Over the past 2 earnings reports, Upwork has exceeded the expectations of Wall Street and has shown exceptional results.
First Quarter 2019 Financial Results
- Gross services volume (GSV) increased by 21% year-over-year to $487 million for the first quarter of 2019
- Revenue increased by 16% year-over-year to $68.9 million for the first quarter of 2019
- Core clients grew 22% year-over-year to approximately 111,000 as of March 31, 2019
- Client spend retention increased to 107% as of March 31, 2019, up from 103% as of March 31, 2018
Second Quarter 2019 Financial Results
- Gross Services Volume (GSV) grew 20% year-over-year to $518.8 million
- Revenue grew 18% year-over-year to $74.3 million
- Core clients grew 21% year-over-year to approximately 116,000
- Gross Margin expanded more than 3 points year-over-year to 71%
The stock spiked up, but then sharply dropped. Why is that?
Simply put because insiders, all of whom have invested heavily in the Upwork platform, have sold some of their stock.
Is that a bad sign? No, not at all.
Imagine if you had invested millions of dollars in Upwork as a venture capitalist and/or worked on the platform for years, sacrificing many late nights and weekends toiling away on the platform. The hard work pays off, and Upwork goes public raising over $180M.
For the first 6 months thereafter you are in a lock-up period whereby you can’t sell your stock. Instead you continue to work away on platform, buildling an even better platform that goes on to have record quarter after record quarter in revenue and user growth.
Then finally the lock-up period expires and you have the ability to sell some of your stock. Considering the amount of sacrifice you and your family have made to get to this point, it is only natural that top executives along with investors cash some of their stock out.
So insiders sell, that’s what happens after lock up periods, which almost always drives down the price of a stock. An overflow of stock becomes available in the market, which gets gobbled up driving the stock price down further.
And that’s where we are, as warned by Don Dion of Seeking Alpha:
“When the Upwork IPO lockup period expires on April 1, pre-IPO shareholders and company insiders will be able to sell large blocks of currently-restricted stock.
- More than 91 million shares are subject to the lockup period. Just 12.3 million shares are trading pursuant to the IPO.
- Significant sales could flood the secondary market for UPWK and cause a sharp, short-term decline in share price when the lockup expires.
- Insiders might be particularly interested in cashing in on some of their profits with UPWK shares having a 33% return from IPO.
- Aggressive, risk-tolerant investors should consider shorting shares of UPWK ahead of the IPO lockup expiration.“
There’s an overall consensus of a buy for UPWK, and one bear that recommends a hold:
In a report issued on August 8, Mark Mahaney from RBC Capital maintained a Buy rating on Upwork Inc (UPWK – Research Report), with a price target of $25. The company’s shares closed on Friday at $15.15, close to its 52-week low of $14.08.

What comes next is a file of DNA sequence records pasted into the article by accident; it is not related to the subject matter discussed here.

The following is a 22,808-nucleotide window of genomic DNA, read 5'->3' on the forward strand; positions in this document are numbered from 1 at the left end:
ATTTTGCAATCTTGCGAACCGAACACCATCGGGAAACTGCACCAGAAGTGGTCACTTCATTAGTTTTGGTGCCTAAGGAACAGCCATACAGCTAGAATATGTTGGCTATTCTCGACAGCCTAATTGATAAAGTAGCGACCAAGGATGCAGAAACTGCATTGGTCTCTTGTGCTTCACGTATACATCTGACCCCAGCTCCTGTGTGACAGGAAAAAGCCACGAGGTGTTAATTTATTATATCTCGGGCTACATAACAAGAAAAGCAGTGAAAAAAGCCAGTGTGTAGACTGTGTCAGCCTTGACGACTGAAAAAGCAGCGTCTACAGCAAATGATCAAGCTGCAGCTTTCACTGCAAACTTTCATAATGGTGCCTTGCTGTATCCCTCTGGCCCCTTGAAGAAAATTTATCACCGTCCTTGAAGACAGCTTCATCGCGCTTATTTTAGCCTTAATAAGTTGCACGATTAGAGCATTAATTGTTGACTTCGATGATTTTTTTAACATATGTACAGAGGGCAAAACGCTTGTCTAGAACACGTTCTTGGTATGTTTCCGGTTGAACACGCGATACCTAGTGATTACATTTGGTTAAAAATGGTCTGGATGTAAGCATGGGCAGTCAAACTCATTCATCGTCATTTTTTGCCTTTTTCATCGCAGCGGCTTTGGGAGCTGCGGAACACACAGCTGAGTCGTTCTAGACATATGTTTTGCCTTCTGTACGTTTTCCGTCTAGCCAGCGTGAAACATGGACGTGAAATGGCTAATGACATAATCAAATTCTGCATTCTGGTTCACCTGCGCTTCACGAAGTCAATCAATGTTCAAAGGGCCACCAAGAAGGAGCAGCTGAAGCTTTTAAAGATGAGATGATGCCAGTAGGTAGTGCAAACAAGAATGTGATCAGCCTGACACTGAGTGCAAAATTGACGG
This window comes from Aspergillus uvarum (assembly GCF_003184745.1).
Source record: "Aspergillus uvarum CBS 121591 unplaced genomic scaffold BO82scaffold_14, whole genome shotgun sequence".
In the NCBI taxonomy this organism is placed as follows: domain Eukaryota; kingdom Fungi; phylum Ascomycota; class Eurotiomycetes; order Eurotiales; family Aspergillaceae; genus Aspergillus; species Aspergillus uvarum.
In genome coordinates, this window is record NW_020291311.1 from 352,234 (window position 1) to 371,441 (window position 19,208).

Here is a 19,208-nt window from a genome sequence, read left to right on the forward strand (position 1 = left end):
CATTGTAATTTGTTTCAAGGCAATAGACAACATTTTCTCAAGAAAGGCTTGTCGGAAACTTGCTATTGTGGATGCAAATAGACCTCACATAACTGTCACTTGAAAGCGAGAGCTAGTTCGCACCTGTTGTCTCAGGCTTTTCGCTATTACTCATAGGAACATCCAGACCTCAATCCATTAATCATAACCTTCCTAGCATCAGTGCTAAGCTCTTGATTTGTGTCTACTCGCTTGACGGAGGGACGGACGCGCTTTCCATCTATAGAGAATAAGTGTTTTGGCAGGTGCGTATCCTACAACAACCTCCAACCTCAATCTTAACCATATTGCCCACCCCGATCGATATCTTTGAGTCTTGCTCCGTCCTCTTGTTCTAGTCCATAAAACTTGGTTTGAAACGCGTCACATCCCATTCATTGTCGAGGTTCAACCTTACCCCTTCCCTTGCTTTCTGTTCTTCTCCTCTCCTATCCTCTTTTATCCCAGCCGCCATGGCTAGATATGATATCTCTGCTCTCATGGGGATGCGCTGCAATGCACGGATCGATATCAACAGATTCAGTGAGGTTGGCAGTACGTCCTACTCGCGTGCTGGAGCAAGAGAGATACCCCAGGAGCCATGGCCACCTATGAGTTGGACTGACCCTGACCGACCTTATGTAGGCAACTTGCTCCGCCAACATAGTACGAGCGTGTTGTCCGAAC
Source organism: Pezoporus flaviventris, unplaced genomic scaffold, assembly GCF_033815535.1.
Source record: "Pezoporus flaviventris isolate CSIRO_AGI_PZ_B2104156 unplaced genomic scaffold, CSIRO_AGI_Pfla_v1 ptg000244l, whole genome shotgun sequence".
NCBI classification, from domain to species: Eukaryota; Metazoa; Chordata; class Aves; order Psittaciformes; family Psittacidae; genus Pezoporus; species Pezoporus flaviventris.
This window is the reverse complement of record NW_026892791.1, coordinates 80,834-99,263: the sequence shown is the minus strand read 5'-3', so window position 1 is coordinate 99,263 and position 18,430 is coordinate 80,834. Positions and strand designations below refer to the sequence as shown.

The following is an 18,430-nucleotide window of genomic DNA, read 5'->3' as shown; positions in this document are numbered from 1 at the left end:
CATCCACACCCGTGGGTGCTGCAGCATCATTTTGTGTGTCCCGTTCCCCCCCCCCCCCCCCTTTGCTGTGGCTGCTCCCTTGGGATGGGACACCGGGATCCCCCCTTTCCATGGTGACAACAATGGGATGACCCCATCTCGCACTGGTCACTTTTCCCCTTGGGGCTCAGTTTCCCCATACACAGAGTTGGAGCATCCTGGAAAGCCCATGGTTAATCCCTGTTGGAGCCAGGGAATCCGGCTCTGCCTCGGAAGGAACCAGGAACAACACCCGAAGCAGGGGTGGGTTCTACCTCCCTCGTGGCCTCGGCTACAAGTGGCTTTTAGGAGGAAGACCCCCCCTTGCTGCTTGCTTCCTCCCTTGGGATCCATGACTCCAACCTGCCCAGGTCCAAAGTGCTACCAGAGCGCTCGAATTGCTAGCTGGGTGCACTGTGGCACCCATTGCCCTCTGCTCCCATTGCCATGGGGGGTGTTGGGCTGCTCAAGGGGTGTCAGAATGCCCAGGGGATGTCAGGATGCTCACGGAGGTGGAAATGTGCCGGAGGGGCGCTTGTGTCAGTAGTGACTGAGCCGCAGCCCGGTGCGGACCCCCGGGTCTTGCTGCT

According to TipRanks.com, Mahaney is a top 100 analyst with an average return of 21.8% and a 62.5% success rate. Mahaney covers the Technology sector, focusing on stocks such as Uber Technologies Inc, Trade Desk Inc, and Eventbrite Inc.
Google or Microsoft To Make A Move?
With the stock price depressed and more shares available in the marketplace, sources believe it is only a matter of time before Microsoft will make a move to start acquiring shares of Upwork.
Upwork is disrupting LinkedIn, Robert Half, Zip Recruiter, and pretty much all other recruiting services. Network effect is increasing and Upwork is attracting more and more businesses, which attracts more talent.
Gone are the barriers to hiring: recruiters, background checks, references, resumes, payroll setup, HR paperwork, and all of the other cumbersome tasks required to setup a W9 employee.
Thanks to Upwork, all of that is simplified and streamlined onto 1 easy to use platform, which I discussed in detail in this article.
Microsoft found itself using Upwork more and more to hire for its projects. As a natural progression, Microsoft ended up strking an exclusive partnership with Upwork last year and started integrating all of its product offerings, with the exception of LinkedIn.
With that in mind, Microsoft has not yet made a move on Upwork, which leaves the door wide open for other players to take advantage of the depressed stock price. Google has had a long interest in the recruiting world, and recently announced that it’s Google Hire software will shut down in 2020 due to its lack of traction.
Indeed, hiring is changing, and should Google take a controlling position in Upwork, that would place the search giant at the forefront of the recruiting world. Additionally Google would have a viable tool for monetizing personal name searches on its platform for the first time ever, which has been a long struggle for Google.
Should Google acquire Upwork, that would be a huge blow to Microsoft, whom has fully integrated Upwork into their suite of software services including Sharepoint. The future of hiring is Upwork, not LinkedIn or Robert Half. And with no close competitors and a depressed stock price, it certainly increases the odds for Upwork to get acquired.
DISCLOSURE: I hold a long position in Upwork and have religiously used platform for 2+ years.